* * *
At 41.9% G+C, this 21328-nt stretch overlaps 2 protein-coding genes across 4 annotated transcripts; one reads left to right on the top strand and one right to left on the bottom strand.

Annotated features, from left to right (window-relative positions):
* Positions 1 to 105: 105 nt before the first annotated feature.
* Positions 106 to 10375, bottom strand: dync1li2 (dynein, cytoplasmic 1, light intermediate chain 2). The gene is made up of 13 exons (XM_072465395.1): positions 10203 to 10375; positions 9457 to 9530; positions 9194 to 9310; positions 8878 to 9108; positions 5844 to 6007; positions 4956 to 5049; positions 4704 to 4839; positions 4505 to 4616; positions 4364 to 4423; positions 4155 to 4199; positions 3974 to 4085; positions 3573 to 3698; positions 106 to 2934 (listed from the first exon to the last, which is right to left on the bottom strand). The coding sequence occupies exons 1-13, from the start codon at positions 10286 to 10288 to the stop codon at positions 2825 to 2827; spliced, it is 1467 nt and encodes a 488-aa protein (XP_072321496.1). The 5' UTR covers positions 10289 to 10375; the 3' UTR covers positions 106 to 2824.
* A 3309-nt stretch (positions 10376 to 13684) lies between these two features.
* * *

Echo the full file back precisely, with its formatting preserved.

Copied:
At 41.9% G+C, this 21328-nt stretch overlaps 2 protein-coding genes across 4 annotated transcripts; one reads left to right on the top strand and one right to left on the bottom strand.

Annotated features, from left to right (window-relative positions):
* Positions 1 to 105: 105 nt before the first annotated feature.
* Positions 106 to 10375, bottom strand: dync1li2 (dynein, cytoplasmic 1, light intermediate chain 2). The gene is made up of 13 exons (XM_072465395.1): positions 10203 to 10375; positions 9457 to 9530; positions 9194 to 9310; positions 8878 to 9108; positions 5844 to 6007; positions 4956 to 5049; positions 4704 to 4839; positions 4505 to 4616; positions 4364 to 4423; positions 4155 to 4199; positions 3974 to 4085; positions 3573 to 3698; positions 106 to 2934 (listed from the first exon to the last, which is right to left on the bottom strand). The coding sequence occupies exons 1-13, from the start codon at positions 10286 to 10288 to the stop codon at positions 2825 to 2827; spliced, it is 1467 nt and encodes a 488-aa protein (XP_072321496.1). The 5' UTR covers positions 10289 to 10375; the 3' UTR covers positions 106 to 2824.
* A 3309-nt stretch (positions 10376 to 13684) lies between these two features.